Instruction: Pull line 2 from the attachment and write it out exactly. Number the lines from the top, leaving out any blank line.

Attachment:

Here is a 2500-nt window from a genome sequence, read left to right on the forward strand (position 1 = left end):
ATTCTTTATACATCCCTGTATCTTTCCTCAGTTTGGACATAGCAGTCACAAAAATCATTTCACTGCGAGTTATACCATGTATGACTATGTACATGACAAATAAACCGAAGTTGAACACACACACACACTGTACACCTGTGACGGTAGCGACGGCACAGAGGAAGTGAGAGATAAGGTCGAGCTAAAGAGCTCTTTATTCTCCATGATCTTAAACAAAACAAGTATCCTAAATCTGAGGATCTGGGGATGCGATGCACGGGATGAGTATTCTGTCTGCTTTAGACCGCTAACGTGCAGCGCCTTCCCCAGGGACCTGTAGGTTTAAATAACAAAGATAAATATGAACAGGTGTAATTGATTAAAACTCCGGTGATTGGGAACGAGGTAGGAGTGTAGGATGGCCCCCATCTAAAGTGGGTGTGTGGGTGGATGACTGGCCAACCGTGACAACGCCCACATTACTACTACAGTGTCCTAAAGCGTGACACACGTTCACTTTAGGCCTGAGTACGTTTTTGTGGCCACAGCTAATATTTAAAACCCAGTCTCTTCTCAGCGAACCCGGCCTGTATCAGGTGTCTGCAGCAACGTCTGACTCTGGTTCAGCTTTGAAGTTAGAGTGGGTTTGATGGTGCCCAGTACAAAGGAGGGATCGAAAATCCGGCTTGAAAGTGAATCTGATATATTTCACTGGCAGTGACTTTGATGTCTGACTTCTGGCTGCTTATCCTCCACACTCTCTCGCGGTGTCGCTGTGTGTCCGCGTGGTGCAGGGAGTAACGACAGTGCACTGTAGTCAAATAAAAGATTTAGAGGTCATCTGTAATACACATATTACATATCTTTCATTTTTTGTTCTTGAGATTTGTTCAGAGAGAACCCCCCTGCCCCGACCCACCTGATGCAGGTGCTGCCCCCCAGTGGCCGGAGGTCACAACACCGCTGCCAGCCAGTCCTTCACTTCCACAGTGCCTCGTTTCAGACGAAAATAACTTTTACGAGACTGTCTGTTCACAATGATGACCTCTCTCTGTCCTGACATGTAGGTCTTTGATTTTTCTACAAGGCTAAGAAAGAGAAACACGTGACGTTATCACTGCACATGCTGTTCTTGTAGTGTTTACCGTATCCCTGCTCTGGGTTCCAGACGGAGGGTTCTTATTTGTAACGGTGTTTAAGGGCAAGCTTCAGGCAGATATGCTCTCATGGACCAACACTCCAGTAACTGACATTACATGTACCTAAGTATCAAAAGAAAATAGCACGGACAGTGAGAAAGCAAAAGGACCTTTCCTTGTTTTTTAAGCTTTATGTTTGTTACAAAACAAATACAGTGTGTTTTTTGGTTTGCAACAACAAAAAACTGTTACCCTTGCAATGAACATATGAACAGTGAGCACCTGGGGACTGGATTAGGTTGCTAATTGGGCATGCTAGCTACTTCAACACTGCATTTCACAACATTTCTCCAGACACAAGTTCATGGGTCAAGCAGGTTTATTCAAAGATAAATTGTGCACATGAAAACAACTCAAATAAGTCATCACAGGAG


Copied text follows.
ATTCTTTATACATCCCTGTATCTTTCCTCAGTTTGGACATAGCAGTCACAAAAATCATTTCACTGCGAGTTATACCATGTATGACTATGTACATGACAAATAAACCGAAGTTGAACACACACACACACTGTACACCTGTGACGGTAGCGACGGCACAGAGGAAGTGAGAGATAAGGTCGAGCTAAAGAGCTCTTTATTCTCCATGATCTTAAACAAAACAAGTATCCTAAATCTGAGGATCTGGGGATGCGATGCACGGGATGAGTATTCTGTCTGCTTTAGACCGCTAACGTGCAGCGCCTTCCCCAGGGACCTGTAGGTTTAAATAACAAAGATAAATATGAACAGGTGTAATTGATTAAAACTCCGGTGATTGGGAACGAGGTAGGAGTGTAGGATGGCCCCCATCTAAAGTGGGTGTGTGGGTGGATGACTGGCCAACCGTGACAACGCCCACATTACTACTACAGTGTCCTAAAGCGTGACACACGTTCACTTTAGGCCTGAGTACGTTTTTGTGGCCACAGCTAATATTTAAAACCCAGTCTCTTCTCAGCGAACCCGGCCTGTATCAGGTGTCTGCAGCAACGTCTGACTCTGGTTCAGCTTTGAAGTTAGAGTGGGTTTGATGGTGCCCAGTACAAAGGAGGGATCGAAAATCCGGCTTGAAAGTGAATCTGATATATTTCACTGGCAGTGACTTTGATGTCTGACTTCTGGCTGCTTATCCTCCACACTCTCTCGCGGTGTCGCTGTGTGTCCGCGTGGTGCAGGGAGTAACGACAGTGCACTGTAGTCAAATAAAAGATTTAGAGGTCATCTGTAATACACATATTACATATCTTTCATTTTTTGTTCTTGAGATTTGTTCAGAGAGAACCCCCCTGCCCCGACCCACCTGATGCAGGTGCTGCCCCCCAGTGGCCGGAGGTCACAACACCGCTGCCAGCCAGTCCTTCACTTCCACAGTGCCTCGTTTCAGACGAAAATAACTTTTACGAGACTGTCTGTTCACAATGATGACCTCTCTCTGTCCTGACATGTAGGTCTTTGATTTTTCTACAAGGCTAAGAAAGAGAAACACGTGACGTTATCACTGCACATGCTGTTCTTGTAGTGTTTACCGTATCCCTGCTCTGGGTTCCAGACGGAGGGTTCTTATTTGTAACGGTGTTTAAGGGCAAGCTTCAGGCAGATATGCTCTCATGGACCAACACTCCAGTAACTGACATTACATGTACCTAAGTATCAAAAGAAAATAGCACGGACAGTGAGAAAGCAAAAGGACCTTTCCTTGTTTTTTAAGCTTTATGTTTGTTACAAAACAAATACAGTGTGTTTTTTGGTTTGCAACAACAAAAAACTGTTACCCTTGCAATGAACATATGAACAGTGAGCACCTGGGGACTGGATTAGGTTGCTAATTGGGCATGCTAGCTACTTCAACACTGCATTTCACAACATTTCTCCAGACACAAGTTCATGGGTCAAGCAGGTTTATTCAAAGATAAATTGTGCACATGAAAACAACTCAAATAAGTCATCACAGGAG